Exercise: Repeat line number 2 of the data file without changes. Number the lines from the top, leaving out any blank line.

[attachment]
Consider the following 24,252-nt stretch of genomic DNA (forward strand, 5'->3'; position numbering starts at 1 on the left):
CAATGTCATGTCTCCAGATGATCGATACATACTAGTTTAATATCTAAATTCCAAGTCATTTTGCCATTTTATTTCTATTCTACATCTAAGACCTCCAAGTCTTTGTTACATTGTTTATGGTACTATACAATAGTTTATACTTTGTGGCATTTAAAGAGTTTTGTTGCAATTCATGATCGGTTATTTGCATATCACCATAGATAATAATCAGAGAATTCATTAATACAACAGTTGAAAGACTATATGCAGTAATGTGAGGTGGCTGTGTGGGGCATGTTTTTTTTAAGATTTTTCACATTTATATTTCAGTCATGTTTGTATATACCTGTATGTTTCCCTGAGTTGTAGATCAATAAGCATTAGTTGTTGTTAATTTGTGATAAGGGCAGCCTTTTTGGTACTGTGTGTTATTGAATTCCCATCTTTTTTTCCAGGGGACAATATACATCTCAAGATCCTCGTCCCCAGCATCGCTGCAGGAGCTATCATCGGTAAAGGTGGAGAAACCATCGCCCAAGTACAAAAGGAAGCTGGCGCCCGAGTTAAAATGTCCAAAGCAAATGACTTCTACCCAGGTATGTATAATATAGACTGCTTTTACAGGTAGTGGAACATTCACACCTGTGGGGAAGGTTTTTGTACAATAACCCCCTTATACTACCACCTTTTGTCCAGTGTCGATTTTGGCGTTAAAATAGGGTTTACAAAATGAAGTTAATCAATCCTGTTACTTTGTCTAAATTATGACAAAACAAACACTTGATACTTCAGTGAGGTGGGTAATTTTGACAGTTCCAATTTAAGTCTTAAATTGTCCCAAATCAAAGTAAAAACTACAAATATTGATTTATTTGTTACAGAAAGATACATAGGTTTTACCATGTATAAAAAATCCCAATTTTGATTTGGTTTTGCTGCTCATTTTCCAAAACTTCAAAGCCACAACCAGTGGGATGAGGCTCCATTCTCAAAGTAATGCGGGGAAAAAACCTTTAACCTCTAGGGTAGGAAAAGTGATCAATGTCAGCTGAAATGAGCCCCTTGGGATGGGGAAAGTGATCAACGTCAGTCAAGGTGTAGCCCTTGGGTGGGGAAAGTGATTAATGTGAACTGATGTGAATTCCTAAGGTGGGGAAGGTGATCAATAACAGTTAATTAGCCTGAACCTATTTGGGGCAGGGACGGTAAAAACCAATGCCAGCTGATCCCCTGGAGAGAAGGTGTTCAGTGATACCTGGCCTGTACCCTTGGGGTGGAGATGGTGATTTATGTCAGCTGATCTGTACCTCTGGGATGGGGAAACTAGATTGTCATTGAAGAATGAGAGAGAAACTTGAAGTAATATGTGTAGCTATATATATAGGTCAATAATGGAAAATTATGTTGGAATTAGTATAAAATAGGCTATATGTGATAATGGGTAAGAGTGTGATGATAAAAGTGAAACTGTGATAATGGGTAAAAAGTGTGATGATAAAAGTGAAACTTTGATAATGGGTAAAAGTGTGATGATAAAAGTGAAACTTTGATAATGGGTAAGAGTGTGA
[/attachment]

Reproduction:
CAATGTCATGTCTCCAGATGATCGATACATACTAGTTTAATATCTAAATTCCAAGTCATTTTGCCATTTTATTTCTATTCTACATCTAAGACCTCCAAGTCTTTGTTACATTGTTTATGGTACTATACAATAGTTTATACTTTGTGGCATTTAAAGAGTTTTGTTGCAATTCATGATCGGTTATTTGCATATCACCATAGATAATAATCAGAGAATTCATTAATACAACAGTTGAAAGACTATATGCAGTAATGTGAGGTGGCTGTGTGGGGCATGTTTTTTTTAAGATTTTTCACATTTATATTTCAGTCATGTTTGTATATACCTGTATGTTTCCCTGAGTTGTAGATCAATAAGCATTAGTTGTTGTTAATTTGTGATAAGGGCAGCCTTTTTGGTACTGTGTGTTATTGAATTCCCATCTTTTTTTCCAGGGGACAATATACATCTCAAGATCCTCGTCCCCAGCATCGCTGCAGGAGCTATCATCGGTAAAGGTGGAGAAACCATCGCCCAAGTACAAAAGGAAGCTGGCGCCCGAGTTAAAATGTCCAAAGCAAATGACTTCTACCCAGGTATGTATAATATAGACTGCTTTTACAGGTAGTGGAACATTCACACCTGTGGGGAAGGTTTTTGTACAATAACCCCCTTATACTACCACCTTTTGTCCAGTGTCGATTTTGGCGTTAAAATAGGGTTTACAAAATGAAGTTAATCAATCCTGTTACTTTGTCTAAATTATGACAAAACAAACACTTGATACTTCAGTGAGGTGGGTAATTTTGACAGTTCCAATTTAAGTCTTAAATTGTCCCAAATCAAAGTAAAAACTACAAATATTGATTTATTTGTTACAGAAAGATACATAGGTTTTACCATGTATAAAAAATCCCAATTTTGATTTGGTTTTGCTGCTCATTTTCCAAAACTTCAAAGCCACAACCAGTGGGATGAGGCTCCATTCTCAAAGTAATGCGGGGAAAAAACCTTTAACCTCTAGGGTAGGAAAAGTGATCAATGTCAGCTGAAATGAGCCCCTTGGGATGGGGAAAGTGATCAACGTCAGTCAAGGTGTAGCCCTTGGGTGGGGAAAGTGATTAATGTGAACTGATGTGAATTCCTAAGGTGGGGAAGGTGATCAATAACAGTTAATTAGCCTGAACCTATTTGGGGCAGGGACGGTAAAAACCAATGCCAGCTGATCCCCTGGAGAGAAGGTGTTCAGTGATACCTGGCCTGTACCCTTGGGGTGGAGATGGTGATTTATGTCAGCTGATCTGTACCTCTGGGATGGGGAAACTAGATTGTCATTGAAGAATGAGAGAGAAACTTGAAGTAATATGTGTAGCTATATATATAGGTCAATAATGGAAAATTATGTTGGAATTAGTATAAAATAGGCTATATGTGATAATGGGTAAGAGTGTGATGATAAAAGTGAAACTGTGATAATGGGTAAAAAGTGTGATGATAAAAGTGAAACTTTGATAATGGGTAAAAGTGTGATGATAAAAGTGAAACTTTGATAATGGGTAAGAGTGTGA